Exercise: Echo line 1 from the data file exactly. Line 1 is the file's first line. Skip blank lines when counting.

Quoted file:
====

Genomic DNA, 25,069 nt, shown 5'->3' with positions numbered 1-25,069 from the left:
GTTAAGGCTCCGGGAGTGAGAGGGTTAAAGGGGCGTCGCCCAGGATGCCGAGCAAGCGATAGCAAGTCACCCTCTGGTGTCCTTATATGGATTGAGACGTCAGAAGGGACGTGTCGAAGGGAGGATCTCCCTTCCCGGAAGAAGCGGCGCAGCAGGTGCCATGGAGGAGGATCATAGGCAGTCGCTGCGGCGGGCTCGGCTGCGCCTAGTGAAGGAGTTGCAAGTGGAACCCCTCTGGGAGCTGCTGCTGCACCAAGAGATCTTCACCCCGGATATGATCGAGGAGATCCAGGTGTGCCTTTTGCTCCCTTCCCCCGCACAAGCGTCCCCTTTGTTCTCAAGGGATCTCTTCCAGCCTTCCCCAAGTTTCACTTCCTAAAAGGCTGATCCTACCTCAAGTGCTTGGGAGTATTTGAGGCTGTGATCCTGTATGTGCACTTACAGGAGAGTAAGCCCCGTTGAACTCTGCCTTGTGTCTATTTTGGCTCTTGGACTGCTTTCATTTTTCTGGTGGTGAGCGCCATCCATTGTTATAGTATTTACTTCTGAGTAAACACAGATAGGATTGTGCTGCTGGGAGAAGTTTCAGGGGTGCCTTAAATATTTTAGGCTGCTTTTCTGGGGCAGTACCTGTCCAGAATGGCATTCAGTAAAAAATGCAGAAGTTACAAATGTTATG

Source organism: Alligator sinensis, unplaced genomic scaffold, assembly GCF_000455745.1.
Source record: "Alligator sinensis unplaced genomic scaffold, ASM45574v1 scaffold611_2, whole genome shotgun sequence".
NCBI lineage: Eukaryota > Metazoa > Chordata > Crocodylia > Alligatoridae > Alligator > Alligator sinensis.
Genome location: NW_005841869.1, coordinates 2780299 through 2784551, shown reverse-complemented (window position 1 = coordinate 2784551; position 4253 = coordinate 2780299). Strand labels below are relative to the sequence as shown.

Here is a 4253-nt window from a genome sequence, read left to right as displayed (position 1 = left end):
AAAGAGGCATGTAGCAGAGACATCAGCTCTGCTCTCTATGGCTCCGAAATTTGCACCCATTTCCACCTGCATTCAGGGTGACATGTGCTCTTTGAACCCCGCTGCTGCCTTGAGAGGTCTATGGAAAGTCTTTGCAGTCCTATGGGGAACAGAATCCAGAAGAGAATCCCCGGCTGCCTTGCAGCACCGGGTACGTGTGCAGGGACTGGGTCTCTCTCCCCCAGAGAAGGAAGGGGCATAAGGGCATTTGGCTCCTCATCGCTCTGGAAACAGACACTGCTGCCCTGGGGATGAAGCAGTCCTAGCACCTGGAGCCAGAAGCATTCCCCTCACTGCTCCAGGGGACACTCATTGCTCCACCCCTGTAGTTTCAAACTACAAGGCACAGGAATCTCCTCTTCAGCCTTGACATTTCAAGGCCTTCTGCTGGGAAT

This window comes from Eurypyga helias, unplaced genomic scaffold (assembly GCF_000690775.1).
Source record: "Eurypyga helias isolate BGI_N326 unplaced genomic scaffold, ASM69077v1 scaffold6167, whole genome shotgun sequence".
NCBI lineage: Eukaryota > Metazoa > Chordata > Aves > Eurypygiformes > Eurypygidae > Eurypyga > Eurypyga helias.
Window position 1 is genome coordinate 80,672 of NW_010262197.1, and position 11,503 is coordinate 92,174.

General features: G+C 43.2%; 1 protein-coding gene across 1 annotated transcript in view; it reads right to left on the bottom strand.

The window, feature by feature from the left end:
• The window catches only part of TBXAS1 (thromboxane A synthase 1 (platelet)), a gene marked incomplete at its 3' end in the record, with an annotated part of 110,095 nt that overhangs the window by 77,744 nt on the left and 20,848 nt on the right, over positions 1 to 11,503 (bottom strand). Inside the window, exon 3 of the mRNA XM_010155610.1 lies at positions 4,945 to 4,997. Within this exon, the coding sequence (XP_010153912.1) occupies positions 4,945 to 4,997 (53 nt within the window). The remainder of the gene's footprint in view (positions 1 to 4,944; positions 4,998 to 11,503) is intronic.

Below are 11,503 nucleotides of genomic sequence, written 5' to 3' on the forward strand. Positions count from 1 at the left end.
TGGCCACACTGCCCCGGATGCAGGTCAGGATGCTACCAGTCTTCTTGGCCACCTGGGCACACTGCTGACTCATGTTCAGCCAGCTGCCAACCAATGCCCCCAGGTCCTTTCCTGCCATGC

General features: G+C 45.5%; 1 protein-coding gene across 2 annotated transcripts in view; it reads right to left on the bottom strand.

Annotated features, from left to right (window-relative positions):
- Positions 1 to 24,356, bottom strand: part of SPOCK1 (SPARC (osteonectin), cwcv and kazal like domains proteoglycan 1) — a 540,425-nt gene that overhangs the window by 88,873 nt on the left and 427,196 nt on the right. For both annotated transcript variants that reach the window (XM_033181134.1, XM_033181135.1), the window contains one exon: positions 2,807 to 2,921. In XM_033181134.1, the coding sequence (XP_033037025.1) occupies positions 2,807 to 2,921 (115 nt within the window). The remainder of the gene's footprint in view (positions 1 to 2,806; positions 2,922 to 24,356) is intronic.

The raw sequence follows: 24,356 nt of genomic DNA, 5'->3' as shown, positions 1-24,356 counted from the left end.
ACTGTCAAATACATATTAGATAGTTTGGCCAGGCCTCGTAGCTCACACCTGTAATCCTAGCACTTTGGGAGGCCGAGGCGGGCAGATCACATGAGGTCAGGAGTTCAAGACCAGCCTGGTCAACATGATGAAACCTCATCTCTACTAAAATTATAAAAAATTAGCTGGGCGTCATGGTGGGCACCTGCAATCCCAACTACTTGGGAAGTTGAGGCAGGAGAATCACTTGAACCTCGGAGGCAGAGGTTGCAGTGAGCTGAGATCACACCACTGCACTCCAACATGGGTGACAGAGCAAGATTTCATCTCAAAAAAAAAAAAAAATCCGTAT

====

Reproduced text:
Genomic DNA, 25,069 nt, shown 5'->3' with positions numbered 1-25,069 from the left: